2One important issue that has been making the headlines in many news reports is the Social Security disability finance crisis. The program is currently being bombarded by applications from people who are part of the Baby Boomer generation. While this generation continues to age, so does the number of disabled individuals. The influx of claims coming through the processing center of this unstable program is pushing the system toward insolvency.

The amount of applications coming through is up almost 50% from the regular volume received 10 years ago. Over the past several years, millions of jobs have been eliminated in the tough economy. Many people who have disabilities have lost their jobs and can't find new ones. The heightened demand for benefits is also contributing to a backlog of applicants. Since most cases usually take two years or more to resolve, the financial problems are worsening even more. This program has already been in the red for several years, so the current state of its finances isn't a complete shock.

Recent estimates from Congress show that the trust fund supporting Social Security disability will run out of funds by 2017. This means that the program won't be able to pay full benefits without actions from Congress. In addition to this, the Social Security retirement fund is expected to run out of funds in fewer than 30 years. Most of the focus in Washington is aimed toward fixing Social Security's retirement system. Raising retirement age, using means-testing benefits for the wealthy and other similar proposals have been presented. However, the system is in so much trouble that there are no easy solutions.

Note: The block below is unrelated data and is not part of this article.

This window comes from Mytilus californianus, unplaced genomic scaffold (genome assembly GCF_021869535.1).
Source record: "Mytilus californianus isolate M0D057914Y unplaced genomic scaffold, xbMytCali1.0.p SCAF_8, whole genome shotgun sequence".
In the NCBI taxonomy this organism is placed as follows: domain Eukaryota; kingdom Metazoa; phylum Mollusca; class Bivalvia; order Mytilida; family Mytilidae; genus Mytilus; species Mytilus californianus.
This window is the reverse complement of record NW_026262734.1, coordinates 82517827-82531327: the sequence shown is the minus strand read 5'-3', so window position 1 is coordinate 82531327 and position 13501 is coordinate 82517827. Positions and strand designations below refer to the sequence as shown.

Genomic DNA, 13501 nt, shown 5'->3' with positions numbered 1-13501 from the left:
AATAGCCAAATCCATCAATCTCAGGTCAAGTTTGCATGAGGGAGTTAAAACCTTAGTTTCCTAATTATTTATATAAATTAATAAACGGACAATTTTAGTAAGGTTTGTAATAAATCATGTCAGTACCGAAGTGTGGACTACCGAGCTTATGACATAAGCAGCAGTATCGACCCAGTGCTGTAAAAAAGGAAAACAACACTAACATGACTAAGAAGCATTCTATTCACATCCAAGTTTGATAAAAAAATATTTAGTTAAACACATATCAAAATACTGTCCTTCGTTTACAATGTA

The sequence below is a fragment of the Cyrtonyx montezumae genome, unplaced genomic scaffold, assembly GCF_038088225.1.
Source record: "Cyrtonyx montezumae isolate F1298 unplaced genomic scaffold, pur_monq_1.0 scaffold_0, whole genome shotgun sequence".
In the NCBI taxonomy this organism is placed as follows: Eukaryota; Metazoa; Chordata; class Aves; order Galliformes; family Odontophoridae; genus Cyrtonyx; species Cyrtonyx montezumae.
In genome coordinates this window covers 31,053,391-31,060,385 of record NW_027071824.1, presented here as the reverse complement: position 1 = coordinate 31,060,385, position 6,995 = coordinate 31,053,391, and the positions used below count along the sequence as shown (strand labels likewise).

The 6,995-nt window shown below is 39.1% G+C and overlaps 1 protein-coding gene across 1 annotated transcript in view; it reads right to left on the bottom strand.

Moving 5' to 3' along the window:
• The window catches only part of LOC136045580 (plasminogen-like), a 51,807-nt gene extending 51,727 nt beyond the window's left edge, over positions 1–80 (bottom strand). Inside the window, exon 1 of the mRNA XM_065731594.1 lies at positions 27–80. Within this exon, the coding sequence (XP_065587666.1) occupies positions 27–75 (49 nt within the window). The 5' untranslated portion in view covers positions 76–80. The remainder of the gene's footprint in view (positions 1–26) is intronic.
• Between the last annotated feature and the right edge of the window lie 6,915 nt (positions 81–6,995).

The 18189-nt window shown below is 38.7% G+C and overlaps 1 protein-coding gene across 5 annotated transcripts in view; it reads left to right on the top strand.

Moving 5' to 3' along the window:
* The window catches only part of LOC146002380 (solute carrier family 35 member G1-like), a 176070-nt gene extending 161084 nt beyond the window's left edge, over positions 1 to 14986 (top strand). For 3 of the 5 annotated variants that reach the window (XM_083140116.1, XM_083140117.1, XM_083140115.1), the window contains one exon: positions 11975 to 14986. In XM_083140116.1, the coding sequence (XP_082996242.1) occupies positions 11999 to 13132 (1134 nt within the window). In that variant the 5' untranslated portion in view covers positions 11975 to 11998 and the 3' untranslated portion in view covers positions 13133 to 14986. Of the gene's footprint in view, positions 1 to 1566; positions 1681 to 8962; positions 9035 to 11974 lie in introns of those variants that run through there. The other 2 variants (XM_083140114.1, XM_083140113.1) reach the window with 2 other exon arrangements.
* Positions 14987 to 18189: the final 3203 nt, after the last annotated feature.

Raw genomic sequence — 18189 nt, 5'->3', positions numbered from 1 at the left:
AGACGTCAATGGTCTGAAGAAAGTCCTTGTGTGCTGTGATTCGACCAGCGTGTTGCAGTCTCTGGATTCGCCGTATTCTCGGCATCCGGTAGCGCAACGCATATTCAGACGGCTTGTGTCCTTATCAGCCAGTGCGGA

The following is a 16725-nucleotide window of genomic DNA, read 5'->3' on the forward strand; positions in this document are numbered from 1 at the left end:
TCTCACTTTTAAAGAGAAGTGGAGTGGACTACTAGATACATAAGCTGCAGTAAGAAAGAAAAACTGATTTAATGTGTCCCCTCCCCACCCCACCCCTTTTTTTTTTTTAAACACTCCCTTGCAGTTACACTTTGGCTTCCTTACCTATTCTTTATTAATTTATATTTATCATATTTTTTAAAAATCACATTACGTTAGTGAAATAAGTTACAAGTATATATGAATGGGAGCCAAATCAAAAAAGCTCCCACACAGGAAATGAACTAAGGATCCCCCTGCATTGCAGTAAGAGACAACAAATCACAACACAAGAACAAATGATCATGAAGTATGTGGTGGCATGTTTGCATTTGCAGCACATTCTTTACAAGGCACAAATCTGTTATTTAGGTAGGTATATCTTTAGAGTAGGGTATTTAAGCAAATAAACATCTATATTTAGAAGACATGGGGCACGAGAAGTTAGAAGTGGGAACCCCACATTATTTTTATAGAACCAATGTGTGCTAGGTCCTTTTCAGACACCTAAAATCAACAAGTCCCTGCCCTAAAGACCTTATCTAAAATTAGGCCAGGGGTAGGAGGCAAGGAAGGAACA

Although it would only provide short-term relief from the problem, Social Security trustees are asking Congress to reallocate money from the retirement system to the disability system. Similar actions were taken in 1994. During that year, Congress approved reallocation of enough funds to build up the disability system. However, the problems faced today are much more extensive because of the economic situation, mismanagement of funds and increased aging population.

Disability benefit claims usually increase during any economic hardship. This is because many people who are disabled get laid off and can't find a new job. During 2011, experts predict that nearly 3.3 million people will attempt to obtain disability benefits. This figure is 700,000 more than what was reported in 2008.

There are about 13.6 million people who currently receive Social Security or Supplemental Security Income disability benefits. Supplemental Security Income is intended for those who don't have a work history. There are strict limits assessed for income and assets. The average monthly SSI disability payment is $500. Social Security is intended for individuals who have a considerable work history. The average monthly amount for Social Security disability payments is $927.

Although they're not the root of the problem, there are two other issues hindering people with disabilities from getting the money they need. First, the system doesn't have a flawless process for verifying disability. Many people who don't fully qualify for benefits are already receiving them. The application process is also very difficult, and nearly 70% of all initial applications are rejected.

The bottom line is that the system is running out of money. There is no quick fix or easy way to solve such a long-term problem. What is most important for each individual who needs a reliable source of disability income is to consider a more trustworthy source. Since governmental resources are spiraling downward and becoming increasingly less reliable, it's time to start looking at private options. Federal resources might be nonexistent in less than 30 years, so the time to take action is now. The best way to find reliable private options is to speak with an individual broker. In such a tough economy, it's best to work with people who have the best interest of their clients in order.

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